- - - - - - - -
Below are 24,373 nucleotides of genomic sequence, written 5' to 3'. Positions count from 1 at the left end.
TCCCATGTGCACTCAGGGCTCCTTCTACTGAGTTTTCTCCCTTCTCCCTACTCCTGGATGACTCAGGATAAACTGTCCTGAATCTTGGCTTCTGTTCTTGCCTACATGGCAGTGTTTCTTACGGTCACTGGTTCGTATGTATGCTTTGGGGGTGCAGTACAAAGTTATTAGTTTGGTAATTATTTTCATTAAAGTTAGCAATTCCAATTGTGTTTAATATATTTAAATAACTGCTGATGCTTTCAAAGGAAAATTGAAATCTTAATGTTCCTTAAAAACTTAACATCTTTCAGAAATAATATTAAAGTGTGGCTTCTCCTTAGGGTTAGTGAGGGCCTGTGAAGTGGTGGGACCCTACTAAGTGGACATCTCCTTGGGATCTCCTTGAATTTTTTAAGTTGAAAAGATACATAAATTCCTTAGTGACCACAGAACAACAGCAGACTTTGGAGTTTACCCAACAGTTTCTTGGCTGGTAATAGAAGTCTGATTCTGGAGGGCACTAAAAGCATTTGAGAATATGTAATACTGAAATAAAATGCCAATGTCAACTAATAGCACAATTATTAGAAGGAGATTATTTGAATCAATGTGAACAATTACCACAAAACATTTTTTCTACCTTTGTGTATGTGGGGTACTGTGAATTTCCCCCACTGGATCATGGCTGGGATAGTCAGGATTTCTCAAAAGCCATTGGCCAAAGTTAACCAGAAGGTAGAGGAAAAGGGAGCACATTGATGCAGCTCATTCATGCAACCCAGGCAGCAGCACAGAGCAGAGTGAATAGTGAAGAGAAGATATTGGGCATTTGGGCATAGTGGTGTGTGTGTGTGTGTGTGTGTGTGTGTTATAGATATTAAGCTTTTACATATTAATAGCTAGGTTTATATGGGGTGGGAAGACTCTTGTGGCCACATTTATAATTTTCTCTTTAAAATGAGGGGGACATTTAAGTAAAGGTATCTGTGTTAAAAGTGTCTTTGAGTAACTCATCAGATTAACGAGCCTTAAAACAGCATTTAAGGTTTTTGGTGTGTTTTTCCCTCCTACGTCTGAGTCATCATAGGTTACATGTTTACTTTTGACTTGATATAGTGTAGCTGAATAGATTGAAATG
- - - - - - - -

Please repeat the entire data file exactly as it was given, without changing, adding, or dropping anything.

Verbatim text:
Below are 24,373 nucleotides of genomic sequence, written 5' to 3'. Positions count from 1 at the left end.
TCCCATGTGCACTCAGGGCTCCTTCTACTGAGTTTTCTCCCTTCTCCCTACTCCTGGATGACTCAGGATAAACTGTCCTGAATCTTGGCTTCTGTTCTTGCCTACATGGCAGTGTTTCTTACGGTCACTGGTTCGTATGTATGCTTTGGGGGTGCAGTACAAAGTTATTAGTTTGGTAATTATTTTCATTAAAGTTAGCAATTCCAATTGTGTTTAATATATTTAAATAACTGCTGATGCTTTCAAAGGAAAATTGAAATCTTAATGTTCCTTAAAAACTTAACATCTTTCAGAAATAATATTAAAGTGTGGCTTCTCCTTAGGGTTAGTGAGGGCCTGTGAAGTGGTGGGACCCTACTAAGTGGACATCTCCTTGGGATCTCCTTGAATTTTTTAAGTTGAAAAGATACATAAATTCCTTAGTGACCACAGAACAACAGCAGACTTTGGAGTTTACCCAACAGTTTCTTGGCTGGTAATAGAAGTCTGATTCTGGAGGGCACTAAAAGCATTTGAGAATATGTAATACTGAAATAAAATGCCAATGTCAACTAATAGCACAATTATTAGAAGGAGATTATTTGAATCAATGTGAACAATTACCACAAAACATTTTTTCTACCTTTGTGTATGTGGGGTACTGTGAATTTCCCCCACTGGATCATGGCTGGGATAGTCAGGATTTCTCAAAAGCCATTGGCCAAAGTTAACCAGAAGGTAGAGGAAAAGGGAGCACATTGATGCAGCTCATTCATGCAACCCAGGCAGCAGCACAGAGCAGAGTGAATAGTGAAGAGAAGATATTGGGCATTTGGGCATAGTGGTGTGTGTGTGTGTGTGTGTGTGTGTGTTATAGATATTAAGCTTTTACATATTAATAGCTAGGTTTATATGGGGTGGGAAGACTCTTGTGGCCACATTTATAATTTTCTCTTTAAAATGAGGGGGACATTTAAGTAAAGGTATCTGTGTTAAAAGTGTCTTTGAGTAACTCATCAGATTAACGAGCCTTAAAACAGCATTTAAGGTTTTTGGTGTGTTTTTCCCTCCTACGTCTGAGTCATCATAGGTTACATGTTTACTTTTGACTTGATATAGTGTAGCTGAATAGATTGAAATG